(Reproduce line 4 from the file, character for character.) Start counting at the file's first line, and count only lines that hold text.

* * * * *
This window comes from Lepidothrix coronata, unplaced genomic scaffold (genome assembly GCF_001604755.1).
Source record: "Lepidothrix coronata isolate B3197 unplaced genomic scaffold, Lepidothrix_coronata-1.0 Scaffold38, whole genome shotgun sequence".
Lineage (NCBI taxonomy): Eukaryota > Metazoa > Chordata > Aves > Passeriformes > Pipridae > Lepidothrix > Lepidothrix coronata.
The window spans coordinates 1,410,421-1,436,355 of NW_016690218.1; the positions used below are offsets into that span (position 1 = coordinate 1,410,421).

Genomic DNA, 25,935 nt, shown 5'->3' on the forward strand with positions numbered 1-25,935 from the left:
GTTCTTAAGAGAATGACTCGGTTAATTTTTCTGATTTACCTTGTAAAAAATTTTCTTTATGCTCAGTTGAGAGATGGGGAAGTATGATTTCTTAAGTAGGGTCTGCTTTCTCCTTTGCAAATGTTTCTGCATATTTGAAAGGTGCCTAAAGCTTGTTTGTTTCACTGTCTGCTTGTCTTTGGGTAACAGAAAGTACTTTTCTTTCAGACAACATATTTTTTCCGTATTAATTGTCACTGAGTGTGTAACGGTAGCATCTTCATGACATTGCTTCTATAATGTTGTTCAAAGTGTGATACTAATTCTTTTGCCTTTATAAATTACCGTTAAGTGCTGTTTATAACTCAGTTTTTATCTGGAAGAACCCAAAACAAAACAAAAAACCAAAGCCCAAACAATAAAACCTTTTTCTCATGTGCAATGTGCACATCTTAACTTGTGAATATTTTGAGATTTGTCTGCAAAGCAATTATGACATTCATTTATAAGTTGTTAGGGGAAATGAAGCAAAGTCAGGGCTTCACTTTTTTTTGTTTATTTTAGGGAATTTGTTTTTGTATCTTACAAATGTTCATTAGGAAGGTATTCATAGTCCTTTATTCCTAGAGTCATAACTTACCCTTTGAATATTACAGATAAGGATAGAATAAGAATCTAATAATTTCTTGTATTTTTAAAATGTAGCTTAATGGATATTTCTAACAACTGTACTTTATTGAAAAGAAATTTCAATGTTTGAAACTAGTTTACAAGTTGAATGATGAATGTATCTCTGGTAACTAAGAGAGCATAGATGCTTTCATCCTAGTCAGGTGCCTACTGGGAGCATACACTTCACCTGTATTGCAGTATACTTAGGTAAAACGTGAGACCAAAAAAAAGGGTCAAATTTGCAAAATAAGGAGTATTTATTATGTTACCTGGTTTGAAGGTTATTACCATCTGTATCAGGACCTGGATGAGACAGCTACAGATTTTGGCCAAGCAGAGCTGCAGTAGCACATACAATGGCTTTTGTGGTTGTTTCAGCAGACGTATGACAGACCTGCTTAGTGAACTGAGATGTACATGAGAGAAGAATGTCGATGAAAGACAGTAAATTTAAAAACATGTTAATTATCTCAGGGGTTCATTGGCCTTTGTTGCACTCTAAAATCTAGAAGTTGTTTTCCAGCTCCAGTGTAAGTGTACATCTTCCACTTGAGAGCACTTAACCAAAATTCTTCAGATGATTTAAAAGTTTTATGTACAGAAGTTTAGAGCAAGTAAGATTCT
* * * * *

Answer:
The window spans coordinates 1,410,421-1,436,355 of NW_016690218.1; the positions used below are offsets into that span (position 1 = coordinate 1,410,421).